Thoughts, insights and new challenges from the 2019 NADA Show
8 February 2019
8 February 2019
After a few days since the end of the 2019 NADA Show, let’s share some insights and considerations that the Quintegia Team in San Francisco managed to listen and elaborate. In the yearly convention, it has been described an automotive industry deeply dynamic and evolving, on the verge of a period of market contraction that will result in a redesign of the organizational structure in fewer dealers and larger groups, with an intense activity of M&A. Self-driving cars and car sharing are the main disruptors that will influence the industry in the next few years, pushing for a change in traditional business models and probably ending up in merging in one new and revolutionary form of mobility.
Many services, especially online, are leveraging these and other new trends. One example is Fair, subscription service via app that allows you to have a car paying a monthly fee but with the possibility of changing models at any time and without any long-term commitment, promoting maximum flexibility. More and more dealers choose to be present exclusively online, Carvana is the one mentioned by many speakers. It’s an online platform selling used cars, with one of the best user interface and website ever, costumer-centric and -friendly where you can easily complete the entire purchasing process online (including paper works and free delivery at home). Other best practices analyzed are Joydrive, AutoGravity and Paragon Honda (pick-up and delivery overnight service), together with the revolutionary Aptiv focused on the creation of enabling technologies for self-driving and greener cars.
And how do dealers fit in this scenario? Their role, that could almost seem clouded by these new players, is actually more central than ever because they are the key to offer a complete and satisfying buying process. New customers ask for an omnichannel and integrated experience, where the walls between physical and digital but also between sales and after-sales need to be torn down, creating the possibility of living the entire life cycle of the vehicle in a fluid and easy way, with great opportunities for dealers in terms of loyalty and retention.
Players are therefore called to adapt to the new needs of customers, that want to avoid the waste of time, reducing long negotiation and procedures. Furthermore, customers complain about the lack of transparency above all about the final price and especially online, just think about the fact that in the most part of dealer websites there isn’t a “buy now” button. Adding that, even just to start a purchase to finalize in the dealership, would show transparency, clarity and speed of the process. Customers have a fundamental need of validation originated by their buying behaviors in other industries (e.g. Amazon), that means verifying what they want to buy comparing it with other offers (comparison shopping). There are a lot of examples of dealers that have added, for every selling ad, the link to the offers of their competitors to make a comparison. The third important need of customers is customization, that could be declined in designing different selling models, such as: full service (for customers who want to buy their car in the physical dealership), self service (where every step of the purchase is manageable online), modified service (a balanced mix of the first two). The model that seems to be the winning one? Research and shopping online, test drive and purchase offline.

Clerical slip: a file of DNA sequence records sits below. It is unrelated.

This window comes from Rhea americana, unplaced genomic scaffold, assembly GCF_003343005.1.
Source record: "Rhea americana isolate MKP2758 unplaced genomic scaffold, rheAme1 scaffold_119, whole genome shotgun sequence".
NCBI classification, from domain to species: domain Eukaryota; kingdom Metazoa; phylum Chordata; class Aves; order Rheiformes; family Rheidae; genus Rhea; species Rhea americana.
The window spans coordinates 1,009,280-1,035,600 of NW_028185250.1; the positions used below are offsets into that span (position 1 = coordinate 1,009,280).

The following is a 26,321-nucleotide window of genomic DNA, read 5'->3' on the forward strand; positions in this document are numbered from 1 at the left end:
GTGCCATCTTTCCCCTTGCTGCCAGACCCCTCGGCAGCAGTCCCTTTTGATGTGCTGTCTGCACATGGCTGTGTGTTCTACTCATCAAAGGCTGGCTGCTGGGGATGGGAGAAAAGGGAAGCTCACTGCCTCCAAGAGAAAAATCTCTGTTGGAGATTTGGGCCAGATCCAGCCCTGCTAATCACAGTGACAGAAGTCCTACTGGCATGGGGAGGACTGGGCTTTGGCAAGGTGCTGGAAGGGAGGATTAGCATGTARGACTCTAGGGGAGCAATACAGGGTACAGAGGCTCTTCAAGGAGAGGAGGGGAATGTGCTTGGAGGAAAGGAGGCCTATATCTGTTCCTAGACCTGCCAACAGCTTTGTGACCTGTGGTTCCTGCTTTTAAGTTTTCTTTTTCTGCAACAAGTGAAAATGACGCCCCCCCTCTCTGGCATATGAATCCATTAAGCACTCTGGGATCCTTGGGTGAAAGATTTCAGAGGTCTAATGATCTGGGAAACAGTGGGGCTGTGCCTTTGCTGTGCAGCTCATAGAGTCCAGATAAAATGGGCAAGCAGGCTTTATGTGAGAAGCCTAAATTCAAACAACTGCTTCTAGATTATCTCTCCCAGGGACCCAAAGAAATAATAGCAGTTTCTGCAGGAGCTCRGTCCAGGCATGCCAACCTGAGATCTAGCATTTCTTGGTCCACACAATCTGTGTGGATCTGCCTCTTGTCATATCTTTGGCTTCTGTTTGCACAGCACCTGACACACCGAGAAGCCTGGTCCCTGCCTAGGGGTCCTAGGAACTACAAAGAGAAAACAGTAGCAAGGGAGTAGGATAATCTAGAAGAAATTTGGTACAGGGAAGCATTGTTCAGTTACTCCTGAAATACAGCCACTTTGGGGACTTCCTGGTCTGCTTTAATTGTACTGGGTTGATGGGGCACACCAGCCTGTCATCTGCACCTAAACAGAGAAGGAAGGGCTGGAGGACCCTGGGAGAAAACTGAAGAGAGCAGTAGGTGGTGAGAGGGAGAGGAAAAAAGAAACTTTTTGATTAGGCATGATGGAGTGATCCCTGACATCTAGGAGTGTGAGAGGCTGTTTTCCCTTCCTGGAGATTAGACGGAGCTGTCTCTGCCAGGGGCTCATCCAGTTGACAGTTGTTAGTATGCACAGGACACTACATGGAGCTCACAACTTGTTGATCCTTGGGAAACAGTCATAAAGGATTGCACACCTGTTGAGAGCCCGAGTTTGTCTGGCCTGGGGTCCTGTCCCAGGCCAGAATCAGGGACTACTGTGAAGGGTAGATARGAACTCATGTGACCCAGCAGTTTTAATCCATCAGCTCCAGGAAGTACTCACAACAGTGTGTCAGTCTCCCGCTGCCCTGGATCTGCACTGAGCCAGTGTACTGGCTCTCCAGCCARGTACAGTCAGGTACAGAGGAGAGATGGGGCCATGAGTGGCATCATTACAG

It’s also worth mentioning the numerous workshops dealing with the topics of human resources and motivation in the NADA Program. According to the speakers, the key element that managers need to add to their corporate thinking, sometimes too dependent on data and routines, is creativity. In particular Mark King, head of the recent change in the marketing and communication strategy of Adidas, summed up in 5 points the principles that every good manager should follow: strive for the higher goals and pursue them relentlessly; seek new ideas and suggestions every day; use a distributive leadership style rather than a commanding one where responsibilities are shared; in choosing a employee search for passion, creativity and the ability of taking initiatives.
The 4-day convention has been an important checkpoint to understand the current situation of the automotive industry and where it is headed. The vivid context and the substantial International participation have created a unique hub of networking and contaminations that represent a perfect starting point for a shared journey of growth and innovation.